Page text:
What is Purgatory?

Most people know about Heaven and Hell, but what the heck is purgatory? 

Catholics believe that when people die, they are judged for their life, faith, and their acceptance or rejection of the grace of God.  We receive either the promise of Heaven or are condemned to Hell.  Though we instantly receive this judgment upon our deaths, those worthy of Heaven but still burdened by sin must undergo a purification before being granted their eternal reward.

According to the Catechism of the Catholic Church, purgatory is where this purification occurs.  Souls in purgatory undergo suffering “so as to achieve the holiness necessary to enter the joy of heaven” (CCC 1030).  Purgatory is where souls are fully sanctified.  Not all people go to purgatory before entering Heaven, but those souls unprepared to look upon God in his fullness must undergo this cleansing process before passing through the pearly gates.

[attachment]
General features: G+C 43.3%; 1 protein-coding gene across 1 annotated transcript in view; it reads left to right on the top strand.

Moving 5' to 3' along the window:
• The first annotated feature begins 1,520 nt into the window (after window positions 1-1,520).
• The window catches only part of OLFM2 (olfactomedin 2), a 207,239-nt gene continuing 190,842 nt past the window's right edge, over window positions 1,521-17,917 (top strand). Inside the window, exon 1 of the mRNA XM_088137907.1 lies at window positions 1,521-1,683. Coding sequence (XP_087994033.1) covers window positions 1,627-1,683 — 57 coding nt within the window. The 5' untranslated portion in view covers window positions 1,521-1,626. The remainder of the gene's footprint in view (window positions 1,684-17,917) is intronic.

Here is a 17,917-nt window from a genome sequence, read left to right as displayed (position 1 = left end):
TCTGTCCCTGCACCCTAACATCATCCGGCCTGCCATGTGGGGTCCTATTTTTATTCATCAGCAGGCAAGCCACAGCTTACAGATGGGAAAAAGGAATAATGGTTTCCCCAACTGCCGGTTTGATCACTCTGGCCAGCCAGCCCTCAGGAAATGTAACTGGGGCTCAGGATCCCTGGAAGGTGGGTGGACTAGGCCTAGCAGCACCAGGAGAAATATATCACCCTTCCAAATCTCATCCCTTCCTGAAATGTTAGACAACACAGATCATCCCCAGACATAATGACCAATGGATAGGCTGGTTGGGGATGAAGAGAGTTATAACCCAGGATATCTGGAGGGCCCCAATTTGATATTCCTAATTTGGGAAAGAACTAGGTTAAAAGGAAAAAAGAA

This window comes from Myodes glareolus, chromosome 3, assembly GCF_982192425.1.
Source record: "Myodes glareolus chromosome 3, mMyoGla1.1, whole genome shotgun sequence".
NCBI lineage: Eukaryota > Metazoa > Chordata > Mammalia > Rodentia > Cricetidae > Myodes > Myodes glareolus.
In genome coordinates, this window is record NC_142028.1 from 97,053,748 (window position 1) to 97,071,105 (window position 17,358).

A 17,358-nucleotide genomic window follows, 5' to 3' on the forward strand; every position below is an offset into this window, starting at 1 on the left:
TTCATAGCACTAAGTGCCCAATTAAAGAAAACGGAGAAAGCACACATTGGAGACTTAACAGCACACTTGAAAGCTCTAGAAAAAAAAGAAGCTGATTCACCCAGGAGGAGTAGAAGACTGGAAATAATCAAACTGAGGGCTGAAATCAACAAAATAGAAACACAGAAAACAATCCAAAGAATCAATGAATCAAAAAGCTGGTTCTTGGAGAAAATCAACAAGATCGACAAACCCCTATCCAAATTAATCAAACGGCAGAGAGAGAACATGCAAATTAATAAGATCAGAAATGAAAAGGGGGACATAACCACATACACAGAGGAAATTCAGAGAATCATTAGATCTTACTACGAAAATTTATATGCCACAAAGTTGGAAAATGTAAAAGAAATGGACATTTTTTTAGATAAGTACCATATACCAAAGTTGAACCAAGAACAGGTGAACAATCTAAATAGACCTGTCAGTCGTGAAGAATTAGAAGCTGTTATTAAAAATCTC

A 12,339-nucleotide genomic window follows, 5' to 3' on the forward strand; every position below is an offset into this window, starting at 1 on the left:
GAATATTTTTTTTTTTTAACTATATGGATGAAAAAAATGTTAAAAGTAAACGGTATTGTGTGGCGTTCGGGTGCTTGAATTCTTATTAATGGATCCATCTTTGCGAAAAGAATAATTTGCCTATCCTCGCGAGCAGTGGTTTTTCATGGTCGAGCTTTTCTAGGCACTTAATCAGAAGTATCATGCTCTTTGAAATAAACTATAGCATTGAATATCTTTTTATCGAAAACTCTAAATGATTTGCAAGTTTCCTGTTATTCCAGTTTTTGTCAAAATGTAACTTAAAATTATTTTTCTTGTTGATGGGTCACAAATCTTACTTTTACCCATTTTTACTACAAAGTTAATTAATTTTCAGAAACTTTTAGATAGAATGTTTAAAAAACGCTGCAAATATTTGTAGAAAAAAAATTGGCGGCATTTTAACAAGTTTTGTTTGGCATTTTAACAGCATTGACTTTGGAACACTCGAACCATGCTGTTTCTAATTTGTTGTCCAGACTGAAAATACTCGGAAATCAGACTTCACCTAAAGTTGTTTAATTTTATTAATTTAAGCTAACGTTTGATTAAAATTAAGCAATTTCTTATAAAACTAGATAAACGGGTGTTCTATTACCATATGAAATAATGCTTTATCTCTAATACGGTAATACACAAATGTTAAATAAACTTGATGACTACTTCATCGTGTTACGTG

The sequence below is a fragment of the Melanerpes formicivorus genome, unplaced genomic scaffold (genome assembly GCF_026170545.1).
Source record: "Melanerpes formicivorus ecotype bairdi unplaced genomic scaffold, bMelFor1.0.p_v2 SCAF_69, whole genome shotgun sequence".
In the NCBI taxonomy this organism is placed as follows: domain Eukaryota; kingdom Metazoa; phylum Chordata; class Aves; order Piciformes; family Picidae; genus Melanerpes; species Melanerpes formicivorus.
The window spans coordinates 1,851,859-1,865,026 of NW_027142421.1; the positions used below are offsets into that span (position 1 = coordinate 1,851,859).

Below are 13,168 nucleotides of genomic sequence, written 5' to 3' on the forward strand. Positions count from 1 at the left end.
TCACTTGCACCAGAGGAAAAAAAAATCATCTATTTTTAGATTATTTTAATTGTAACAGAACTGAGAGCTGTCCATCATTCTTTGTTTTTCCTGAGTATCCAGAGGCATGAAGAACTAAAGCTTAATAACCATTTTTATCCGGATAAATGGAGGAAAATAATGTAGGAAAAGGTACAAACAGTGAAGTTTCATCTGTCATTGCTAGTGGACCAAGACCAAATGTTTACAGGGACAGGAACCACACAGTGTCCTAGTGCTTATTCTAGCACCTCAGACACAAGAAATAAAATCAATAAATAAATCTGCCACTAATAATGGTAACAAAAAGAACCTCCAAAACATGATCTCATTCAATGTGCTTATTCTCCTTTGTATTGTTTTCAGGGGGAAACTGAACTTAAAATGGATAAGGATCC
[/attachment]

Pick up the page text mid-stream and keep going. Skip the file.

In light of the celebration of All Souls’ Day this past week, Catholics were called to reflect on the souls of their lost loved ones and all the faithful departed.  Though we are no longer with them physically, it is comforting to know that we can pray for all souls and actually aid them in their path to Heaven.  On the flip side, as their souls are sanctified, they grow closer and closer to sainthood, and they can better intercede for us as well.  The Catechism states, “Our prayer for them [souls in purgatory] is capable not only of helping them, but also of making their intercession for us effective” (CCC 958). 

St. Josemaria Escriva referred to the souls in purgatory as his “good friends.” As we strive for holiness here on Earth, it is so important that we remember those struggling to sanctify themselves in purgatory and pray for them as we would a dear friend. 

For a deeper understanding of purgatory, check out Visions of Purgatory.